Publicada el 20 de Junio de 2018
Drivers and their vehicles deserve to have the best possible information at all times when driving on motorways and in cities, and also when parking. Smart cities will improve this by supplying more information in real time through the vehicles themselves or via mobile devices. But there are many hurdles still to overcome before this becomes the norm. A small but significant step has been taken in one of these areas with the creation of the Alliance for Parking Data Standards (APDS) which, as its name implies, will strive to ensure that all vehicles can park comfortably and efficiently.
Founded by a number of organizations, among them the European Parking Association (EPA), the British Parking Association (BPA) and the International Parking Institute (IPI), its mission is ‘working to develop a uniform global standard for parking data that will allow organizations to share parking data across platforms worldwide’.
For, simple though it may seem, managing all the information a parking facility can supply is anything but trivial.
First of all, there is the issue of location, which involves situating parking facilities on street plans and city maps to make them easy to find, as well as providing maps of the facilities themselves to ease driving around in them. Then there is the need to regularly update the total number of spaces available, something which may change from time to time if some are rented out permanently, if maintenance works are being carried out, or for other technical reasons.
Another complex issue is the type of parking spaces available: spaces of different sizes, for large cars, smaller cars, motorbikes or even bicycles. There may also be spaces with different characteristics, such as indoor or outdoor spaces, spaces for people with mobility problems, families… And, finally, options related to new technologies, such as spaces with electric chargers, those reserved for ‘carsharing schemes’, self-drive cars, etc.
And then there is the question of real-time information, which basically means knowing which spaces are free and which are taken. It’s something all parking facilities know overall, but not all of them know this down to each individual space. However, it is increasingly common to see parking facilities where spaces available are shown by zones, or where each individual space is fitted with green and red lights to guide drivers. And all of this information can be uploaded onto the Internet.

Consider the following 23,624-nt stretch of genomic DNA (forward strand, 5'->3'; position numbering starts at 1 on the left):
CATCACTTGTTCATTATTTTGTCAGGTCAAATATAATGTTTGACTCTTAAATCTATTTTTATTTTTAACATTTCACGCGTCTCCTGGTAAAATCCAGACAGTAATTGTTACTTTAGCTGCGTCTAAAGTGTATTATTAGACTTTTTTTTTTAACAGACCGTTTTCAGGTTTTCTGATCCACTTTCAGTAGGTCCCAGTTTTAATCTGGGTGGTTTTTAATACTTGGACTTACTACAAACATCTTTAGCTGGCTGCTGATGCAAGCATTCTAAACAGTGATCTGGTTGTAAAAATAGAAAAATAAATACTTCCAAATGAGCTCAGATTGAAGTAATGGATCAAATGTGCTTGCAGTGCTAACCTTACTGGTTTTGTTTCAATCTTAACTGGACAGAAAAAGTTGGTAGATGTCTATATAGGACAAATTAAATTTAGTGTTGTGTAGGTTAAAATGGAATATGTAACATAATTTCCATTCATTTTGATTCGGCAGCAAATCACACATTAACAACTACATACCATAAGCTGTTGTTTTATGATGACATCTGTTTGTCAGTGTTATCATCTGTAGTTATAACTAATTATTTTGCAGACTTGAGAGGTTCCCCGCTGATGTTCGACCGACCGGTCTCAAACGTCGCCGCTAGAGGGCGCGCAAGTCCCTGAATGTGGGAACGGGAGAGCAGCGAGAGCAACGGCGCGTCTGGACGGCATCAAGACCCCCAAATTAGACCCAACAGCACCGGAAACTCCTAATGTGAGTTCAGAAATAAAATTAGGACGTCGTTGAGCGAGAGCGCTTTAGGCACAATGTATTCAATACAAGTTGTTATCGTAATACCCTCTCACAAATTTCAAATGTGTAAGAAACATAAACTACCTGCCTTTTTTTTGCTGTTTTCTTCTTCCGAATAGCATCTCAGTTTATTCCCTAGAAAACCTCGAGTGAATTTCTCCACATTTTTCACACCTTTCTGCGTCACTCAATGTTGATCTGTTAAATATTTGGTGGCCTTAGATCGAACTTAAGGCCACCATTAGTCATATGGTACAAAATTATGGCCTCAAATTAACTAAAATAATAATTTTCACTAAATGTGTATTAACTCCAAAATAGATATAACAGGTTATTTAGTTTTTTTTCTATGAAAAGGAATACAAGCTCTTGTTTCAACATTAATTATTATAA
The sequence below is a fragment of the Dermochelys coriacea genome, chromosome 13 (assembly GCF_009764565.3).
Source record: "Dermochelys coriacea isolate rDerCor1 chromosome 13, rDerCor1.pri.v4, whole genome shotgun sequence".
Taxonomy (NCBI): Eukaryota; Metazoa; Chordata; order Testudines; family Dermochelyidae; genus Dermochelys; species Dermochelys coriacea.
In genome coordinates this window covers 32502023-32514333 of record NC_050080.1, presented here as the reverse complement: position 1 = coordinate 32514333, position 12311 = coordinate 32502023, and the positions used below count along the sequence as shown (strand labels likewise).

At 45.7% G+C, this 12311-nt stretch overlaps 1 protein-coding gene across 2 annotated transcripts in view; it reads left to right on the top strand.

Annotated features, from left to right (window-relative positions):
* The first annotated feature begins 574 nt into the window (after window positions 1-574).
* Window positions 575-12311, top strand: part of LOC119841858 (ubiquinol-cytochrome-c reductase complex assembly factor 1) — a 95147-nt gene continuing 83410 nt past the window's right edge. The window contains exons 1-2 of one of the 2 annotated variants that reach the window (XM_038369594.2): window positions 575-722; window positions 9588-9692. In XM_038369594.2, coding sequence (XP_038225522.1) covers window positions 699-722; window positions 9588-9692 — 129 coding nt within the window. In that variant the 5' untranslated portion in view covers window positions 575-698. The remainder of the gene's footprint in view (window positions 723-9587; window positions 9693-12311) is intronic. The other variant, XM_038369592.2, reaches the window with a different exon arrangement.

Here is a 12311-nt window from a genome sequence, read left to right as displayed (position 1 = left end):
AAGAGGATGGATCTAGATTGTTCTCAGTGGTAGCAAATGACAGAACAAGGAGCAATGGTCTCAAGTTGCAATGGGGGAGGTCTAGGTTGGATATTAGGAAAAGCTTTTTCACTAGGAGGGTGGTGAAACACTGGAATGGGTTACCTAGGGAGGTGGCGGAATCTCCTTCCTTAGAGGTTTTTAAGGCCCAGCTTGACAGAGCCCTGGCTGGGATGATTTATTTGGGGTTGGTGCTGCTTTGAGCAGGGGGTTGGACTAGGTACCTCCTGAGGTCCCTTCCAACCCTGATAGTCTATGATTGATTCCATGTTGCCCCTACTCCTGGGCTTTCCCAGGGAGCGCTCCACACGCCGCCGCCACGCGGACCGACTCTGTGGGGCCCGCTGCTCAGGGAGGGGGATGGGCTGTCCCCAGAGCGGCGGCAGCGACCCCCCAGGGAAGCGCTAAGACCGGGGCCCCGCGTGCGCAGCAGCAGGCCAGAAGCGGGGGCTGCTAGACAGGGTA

Another issue is price and payment methods. Although prices in many places are regulated and fixed (though they may change a few times a year), in some countries and cities prices may change from one day to another, and sometimes even in real-time. As is already the case with parking metres in some cities, parking prices may depend on ‘supply and demand’, increasing when there are few spaces available and decreasing when few cars are looking to park. Or perhaps cleaner cars get a price discount, as is the case on days of high levels of pollution.
In some cities, systems which allow parking spaces to be booked in advance have been trialled. This allows you to know how long it will take to get to the parking spot and how much it is going to cost already when you leave home. And, if you can pay it all with an app or a card, even better. That’s what drivers are calling for.
All this information would obviously be more useful to everyone if there were standardized, open platforms accessible to the various actors: car manufacturers, map makers, app developers, local administrations, traffic management entities and final users themselves. And this is what the APDS strives to achieve, by facilitating standards both for transactions and for data exchange: namely, the Parking Industry Payment Standards (IPIPS) and the Data Exchange Standards (IPI-DataEX). It’s a bit like a global institution standardizing traffic symbols, traffic information or payments over the Internet.
There are currently several ongoing standardization projects in the UK, USA, the Netherlands and other countries. Some have joined up over time, but there is still a long way to go. In Spain, Asesga, the Spanish Association of Parkings and Garages) is a member of the European Parking Association and, as such, will also take part in this initiative, although it is difficult to say to what degree at this stage, since the APDS has only just been founded. Standardization in this field is considered especially relevant as it is linked to new technologies, mostly self-driving cars and rental vehicles, given that the actual vehicle will have to decide where, how and at what price it can park, ideally without human intervention. And it would help if the system were not too complicated for them, with all the information readily accessible to inform the best decisions.